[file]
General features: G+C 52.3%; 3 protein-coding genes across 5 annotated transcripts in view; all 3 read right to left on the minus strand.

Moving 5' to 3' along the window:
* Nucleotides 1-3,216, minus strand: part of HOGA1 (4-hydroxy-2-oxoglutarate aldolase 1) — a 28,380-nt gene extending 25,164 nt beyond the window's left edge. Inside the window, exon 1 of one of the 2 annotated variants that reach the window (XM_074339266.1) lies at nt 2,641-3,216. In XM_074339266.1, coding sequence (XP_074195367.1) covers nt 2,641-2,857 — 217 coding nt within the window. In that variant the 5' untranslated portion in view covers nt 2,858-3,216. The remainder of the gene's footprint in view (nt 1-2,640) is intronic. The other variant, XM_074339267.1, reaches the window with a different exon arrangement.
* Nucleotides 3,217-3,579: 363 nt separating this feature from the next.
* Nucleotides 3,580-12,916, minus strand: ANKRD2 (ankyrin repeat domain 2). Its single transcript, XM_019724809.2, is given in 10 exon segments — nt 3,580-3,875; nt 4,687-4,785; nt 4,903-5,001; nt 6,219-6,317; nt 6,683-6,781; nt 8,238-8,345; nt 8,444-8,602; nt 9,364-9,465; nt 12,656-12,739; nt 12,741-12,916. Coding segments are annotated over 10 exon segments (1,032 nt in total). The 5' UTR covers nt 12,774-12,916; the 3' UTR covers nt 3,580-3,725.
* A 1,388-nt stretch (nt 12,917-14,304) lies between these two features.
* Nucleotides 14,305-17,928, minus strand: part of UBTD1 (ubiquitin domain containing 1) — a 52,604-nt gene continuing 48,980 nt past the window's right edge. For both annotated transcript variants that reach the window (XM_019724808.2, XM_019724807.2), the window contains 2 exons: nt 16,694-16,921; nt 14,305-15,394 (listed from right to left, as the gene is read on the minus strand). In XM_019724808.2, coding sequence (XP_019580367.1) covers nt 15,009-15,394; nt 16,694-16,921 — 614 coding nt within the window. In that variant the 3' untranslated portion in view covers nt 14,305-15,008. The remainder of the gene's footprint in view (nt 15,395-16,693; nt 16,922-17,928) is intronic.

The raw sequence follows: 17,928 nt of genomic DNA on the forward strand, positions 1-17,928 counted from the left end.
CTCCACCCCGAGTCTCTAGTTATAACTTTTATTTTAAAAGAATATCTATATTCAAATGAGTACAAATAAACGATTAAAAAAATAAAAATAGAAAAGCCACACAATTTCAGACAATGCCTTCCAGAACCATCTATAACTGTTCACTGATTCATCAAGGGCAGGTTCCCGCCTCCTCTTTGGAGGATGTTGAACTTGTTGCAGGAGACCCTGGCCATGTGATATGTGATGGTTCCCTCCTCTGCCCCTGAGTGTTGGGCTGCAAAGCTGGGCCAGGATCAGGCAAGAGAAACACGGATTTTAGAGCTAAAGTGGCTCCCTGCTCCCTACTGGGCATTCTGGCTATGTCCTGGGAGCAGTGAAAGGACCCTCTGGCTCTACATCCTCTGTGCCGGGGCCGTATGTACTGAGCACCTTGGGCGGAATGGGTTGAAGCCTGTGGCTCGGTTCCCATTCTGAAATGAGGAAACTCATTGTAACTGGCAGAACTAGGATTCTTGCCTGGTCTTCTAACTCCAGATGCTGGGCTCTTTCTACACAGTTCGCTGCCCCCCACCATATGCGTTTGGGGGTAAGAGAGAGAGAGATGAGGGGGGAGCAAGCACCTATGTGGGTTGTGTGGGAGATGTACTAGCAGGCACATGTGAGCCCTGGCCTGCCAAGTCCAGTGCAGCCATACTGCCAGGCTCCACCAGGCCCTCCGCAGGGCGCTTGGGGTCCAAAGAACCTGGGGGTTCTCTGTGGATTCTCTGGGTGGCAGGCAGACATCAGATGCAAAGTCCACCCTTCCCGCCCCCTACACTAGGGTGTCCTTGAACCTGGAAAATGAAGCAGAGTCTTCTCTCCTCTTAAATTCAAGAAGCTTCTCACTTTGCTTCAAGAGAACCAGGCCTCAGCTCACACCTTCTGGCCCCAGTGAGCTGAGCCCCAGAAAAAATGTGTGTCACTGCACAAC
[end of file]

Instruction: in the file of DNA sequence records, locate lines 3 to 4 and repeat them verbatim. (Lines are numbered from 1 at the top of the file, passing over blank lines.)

* Nucleotides 1-3,216, minus strand: part of HOGA1 (4-hydroxy-2-oxoglutarate aldolase 1) — a 28,380-nt gene extending 25,164 nt beyond the window's left edge. Inside the window, exon 1 of one of the 2 annotated variants that reach the window (XM_074339266.1) lies at nt 2,641-3,216. In XM_074339266.1, coding sequence (XP_074195367.1) covers nt 2,641-2,857 — 217 coding nt within the window. In that variant the 5' untranslated portion in view covers nt 2,858-3,216. The remainder of the gene's footprint in view (nt 1-2,640) is intronic. The other variant, XM_074339267.1, reaches the window with a different exon arrangement.
* Nucleotides 3,217-3,579: 363 nt separating this feature from the next.